Bubba Ho-tep
directed by Don Coscarelli
(MGM, 2002)

Imagine that Elvis Presley got tired of fame, fortune and glamour and traded places with an Elvis impersonator -- and it was the impersonator, not Elvis, who died. Then imagine that some years later Elvis -- masquerading as the impersonator, of course -- broke his hip and ended up in the Shady Rest Convalescent Home in Mud Creek, Texas.

Then imagine he ended up in a room down the hall from a black guy who's convinced he's Jack Kennedy: that he survived the assassination, but he's been dyed black and had a bag of sand surgically implanted in his head.

Now imagine the duo discover their nursing home has been invaded by a mummy in cowboy boots, stalking the halls and sucking the souls from the bodies of Shady Rest residents.

But wait. You don't have to imagine it. Joe R. Lansdale and Don Coscarelli already have. Bubba Ho-tep is based on a Lansdale short story that was nominated for a Bram Stoker Award. Coscarelli then turned it into a screenplay and directed it.

In concept it's as simple as it is imaginative.

"Bubba," we are told in the opening titles, is "a male from the southern U.S." "Ho-tep" is the family name of an Egyptian pharaoh.

How these two great forces united is a little complicated, but near as Jack can figure, it happened when the remains of a mummy on a U.S. tour plunged off a bridge near Mud Creek. The spirits of mummies being what they area, it wasn't long before Ho-tep, boots and all, was sucking souls in Shady Rest.

The job of bringing this tale to life was placed squarely on the shoulders of Bruce Campbell, whose voice and moves are good enough to convince you that he and the real Elvis might have traded places. OK, once in a while he leans more toward Johnny Bravo than Elvis, but then what Elvis impersonator doesn't?

His Shady Rest co-conspirator, Jack, is played by Ossie Davis, who seems to relish a role that has nothing to do with making sense of racial integration. Davis gives his absurd character an incredible amount of dignity, even when parading around in a tweed sport coat and paisley pajamas. And watching them work together, first to uncover the mystery of the mummy, then to do all they can to stop him, is lots of fun, even when it doesn't make a whole lot of sense.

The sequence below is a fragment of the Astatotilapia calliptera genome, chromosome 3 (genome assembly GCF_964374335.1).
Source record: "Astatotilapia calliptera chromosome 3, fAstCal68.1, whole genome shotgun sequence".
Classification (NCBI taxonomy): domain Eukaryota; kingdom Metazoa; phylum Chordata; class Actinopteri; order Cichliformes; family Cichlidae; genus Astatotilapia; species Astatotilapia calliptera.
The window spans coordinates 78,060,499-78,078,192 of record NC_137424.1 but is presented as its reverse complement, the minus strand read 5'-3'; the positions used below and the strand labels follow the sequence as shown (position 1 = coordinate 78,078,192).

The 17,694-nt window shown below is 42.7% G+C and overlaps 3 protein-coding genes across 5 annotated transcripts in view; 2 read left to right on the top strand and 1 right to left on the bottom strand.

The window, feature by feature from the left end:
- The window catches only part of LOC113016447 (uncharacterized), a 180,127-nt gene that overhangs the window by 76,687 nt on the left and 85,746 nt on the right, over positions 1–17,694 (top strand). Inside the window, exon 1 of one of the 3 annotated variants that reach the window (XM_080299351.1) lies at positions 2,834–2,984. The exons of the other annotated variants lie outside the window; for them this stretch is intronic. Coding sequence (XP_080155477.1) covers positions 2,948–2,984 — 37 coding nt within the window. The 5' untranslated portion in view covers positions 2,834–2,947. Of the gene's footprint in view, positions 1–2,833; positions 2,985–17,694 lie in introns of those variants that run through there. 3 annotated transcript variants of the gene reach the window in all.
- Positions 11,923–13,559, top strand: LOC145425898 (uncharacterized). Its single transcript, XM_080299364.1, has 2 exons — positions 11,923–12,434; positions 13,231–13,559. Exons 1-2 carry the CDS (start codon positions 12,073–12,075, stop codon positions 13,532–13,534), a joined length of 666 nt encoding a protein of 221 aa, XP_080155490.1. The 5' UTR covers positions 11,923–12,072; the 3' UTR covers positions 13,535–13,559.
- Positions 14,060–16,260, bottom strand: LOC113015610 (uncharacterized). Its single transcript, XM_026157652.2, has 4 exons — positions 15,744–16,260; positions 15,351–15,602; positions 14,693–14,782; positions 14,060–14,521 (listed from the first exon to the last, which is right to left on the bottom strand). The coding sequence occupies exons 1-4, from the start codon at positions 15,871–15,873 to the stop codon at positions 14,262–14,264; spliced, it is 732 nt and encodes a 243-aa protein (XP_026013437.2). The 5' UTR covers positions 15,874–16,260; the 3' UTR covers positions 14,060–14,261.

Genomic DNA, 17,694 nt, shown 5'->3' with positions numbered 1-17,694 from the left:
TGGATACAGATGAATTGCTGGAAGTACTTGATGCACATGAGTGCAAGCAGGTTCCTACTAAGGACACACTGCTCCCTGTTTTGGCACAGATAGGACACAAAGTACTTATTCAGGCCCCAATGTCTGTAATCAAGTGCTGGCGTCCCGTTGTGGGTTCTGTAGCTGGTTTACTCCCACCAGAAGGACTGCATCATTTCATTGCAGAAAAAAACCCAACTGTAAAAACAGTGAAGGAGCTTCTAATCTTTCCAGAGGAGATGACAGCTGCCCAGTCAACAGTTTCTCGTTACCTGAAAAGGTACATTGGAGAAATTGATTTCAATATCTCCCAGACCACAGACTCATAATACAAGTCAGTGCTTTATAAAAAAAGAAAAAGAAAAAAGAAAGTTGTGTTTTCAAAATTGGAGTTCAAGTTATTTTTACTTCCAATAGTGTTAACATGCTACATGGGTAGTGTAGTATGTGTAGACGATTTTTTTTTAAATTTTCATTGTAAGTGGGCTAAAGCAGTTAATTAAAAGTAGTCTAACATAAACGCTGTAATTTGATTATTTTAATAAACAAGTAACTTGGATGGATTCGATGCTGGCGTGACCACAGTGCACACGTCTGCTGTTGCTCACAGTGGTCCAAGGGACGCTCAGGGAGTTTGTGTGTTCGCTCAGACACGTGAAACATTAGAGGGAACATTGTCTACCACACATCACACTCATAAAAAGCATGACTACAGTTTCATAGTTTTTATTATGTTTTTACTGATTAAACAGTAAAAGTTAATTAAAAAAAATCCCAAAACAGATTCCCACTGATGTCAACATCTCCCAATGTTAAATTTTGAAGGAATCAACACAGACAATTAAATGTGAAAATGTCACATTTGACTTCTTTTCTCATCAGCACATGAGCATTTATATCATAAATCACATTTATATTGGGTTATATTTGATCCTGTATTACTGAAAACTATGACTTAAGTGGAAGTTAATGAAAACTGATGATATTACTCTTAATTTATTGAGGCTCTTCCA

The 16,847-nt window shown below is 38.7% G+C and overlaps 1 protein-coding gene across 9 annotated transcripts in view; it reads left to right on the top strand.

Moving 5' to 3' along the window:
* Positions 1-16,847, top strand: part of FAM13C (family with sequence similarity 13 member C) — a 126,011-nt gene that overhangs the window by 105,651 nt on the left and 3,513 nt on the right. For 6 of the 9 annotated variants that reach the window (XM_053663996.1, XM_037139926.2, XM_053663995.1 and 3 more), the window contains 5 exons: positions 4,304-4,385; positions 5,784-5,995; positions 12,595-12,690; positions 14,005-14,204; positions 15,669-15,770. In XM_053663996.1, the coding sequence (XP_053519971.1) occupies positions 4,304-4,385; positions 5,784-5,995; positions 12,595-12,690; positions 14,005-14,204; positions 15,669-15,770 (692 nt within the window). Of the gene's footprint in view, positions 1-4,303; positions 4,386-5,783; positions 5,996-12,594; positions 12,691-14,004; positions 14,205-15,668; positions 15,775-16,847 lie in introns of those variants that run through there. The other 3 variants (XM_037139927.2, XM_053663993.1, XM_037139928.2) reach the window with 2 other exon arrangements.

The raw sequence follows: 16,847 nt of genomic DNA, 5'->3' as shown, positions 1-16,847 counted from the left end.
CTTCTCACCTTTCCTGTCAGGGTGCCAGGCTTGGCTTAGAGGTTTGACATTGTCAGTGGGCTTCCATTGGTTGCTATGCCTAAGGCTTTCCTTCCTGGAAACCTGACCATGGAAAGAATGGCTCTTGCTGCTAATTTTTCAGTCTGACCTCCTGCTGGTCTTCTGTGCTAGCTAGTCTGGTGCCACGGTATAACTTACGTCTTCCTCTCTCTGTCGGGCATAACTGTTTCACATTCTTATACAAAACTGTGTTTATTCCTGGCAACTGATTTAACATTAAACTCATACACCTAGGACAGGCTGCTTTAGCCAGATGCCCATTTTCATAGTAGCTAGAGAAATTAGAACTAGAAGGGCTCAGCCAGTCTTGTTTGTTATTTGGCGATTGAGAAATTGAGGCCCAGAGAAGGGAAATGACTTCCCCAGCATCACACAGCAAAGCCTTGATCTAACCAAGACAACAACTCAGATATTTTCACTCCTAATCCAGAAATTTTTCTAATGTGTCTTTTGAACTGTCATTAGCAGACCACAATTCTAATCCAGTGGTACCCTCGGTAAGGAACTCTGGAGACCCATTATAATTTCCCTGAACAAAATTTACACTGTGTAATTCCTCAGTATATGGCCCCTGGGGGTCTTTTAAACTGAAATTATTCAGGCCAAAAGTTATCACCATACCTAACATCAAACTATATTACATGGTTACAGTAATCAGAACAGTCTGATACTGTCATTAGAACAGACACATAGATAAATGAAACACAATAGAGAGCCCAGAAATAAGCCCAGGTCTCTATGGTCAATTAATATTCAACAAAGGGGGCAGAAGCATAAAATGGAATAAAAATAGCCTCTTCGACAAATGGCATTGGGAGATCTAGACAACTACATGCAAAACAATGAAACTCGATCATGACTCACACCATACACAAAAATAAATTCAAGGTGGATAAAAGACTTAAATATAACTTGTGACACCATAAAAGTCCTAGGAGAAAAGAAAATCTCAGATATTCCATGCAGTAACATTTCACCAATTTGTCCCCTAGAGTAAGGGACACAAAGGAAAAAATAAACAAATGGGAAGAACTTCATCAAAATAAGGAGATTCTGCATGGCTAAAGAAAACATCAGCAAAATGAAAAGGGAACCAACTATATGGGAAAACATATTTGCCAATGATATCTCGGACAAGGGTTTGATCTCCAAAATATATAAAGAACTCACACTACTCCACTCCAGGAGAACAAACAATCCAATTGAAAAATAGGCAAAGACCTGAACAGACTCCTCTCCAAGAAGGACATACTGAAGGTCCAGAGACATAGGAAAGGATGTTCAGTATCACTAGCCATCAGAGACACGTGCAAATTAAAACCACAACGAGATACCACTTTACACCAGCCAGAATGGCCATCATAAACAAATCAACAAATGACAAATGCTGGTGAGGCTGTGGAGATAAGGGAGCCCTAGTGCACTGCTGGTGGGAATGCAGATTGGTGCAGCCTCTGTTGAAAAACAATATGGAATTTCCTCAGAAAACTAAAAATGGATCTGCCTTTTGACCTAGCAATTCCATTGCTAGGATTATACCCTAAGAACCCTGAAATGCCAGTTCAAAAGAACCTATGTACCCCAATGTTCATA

If there are problems with Bubba -- and how can a movie about a mummy in cowboy boots not have at least one? -- they're not Campbell's or Davis's. They're Coscarelli's -- because often it's hard to tell where the director is going with his story.

That could be because we're never 100 percent certain if Elvis is giving us the unvarnished truth or if he's as senile as his nurse (Ella Joyce) would have us believe. Rather, the film drifts in and out of Elvis's consciousness -- and his voice-over narrative -- in ways that can easily confuse viewers, whether they're designed to or not.

Similarly, some of the jokes just don't work, in particular a running gag involving two hearse drivers (Daniel Roebuck and Daniel Schweiger) whose job it is to cart off the bodies the mummy is leaving around Shady Rest. Like much of Bubba, it's a great idea that could use sharper writing or better acting. More critically, the ending, in some ways, is more whimper than bang.

But then there are moments in which Bubba Ho-tep absolutely shines -- as when a resident (Edith Jefferson) steals a pair of glasses from a resident in an iron lung (Solange Morand), or when Jack and Elvis find hieroglyphic graffiti in the Shady Rest men's room.

And just the notion that Elvis would become an Elvis impersonator -- well, how Victor, Victoria can you get? On the whole, Bubba Ho-tep makes Men in Black look like gritty realism.

Now that takes imagination.

- Rambles
written by Miles O'Dometer
published 18 September 2004

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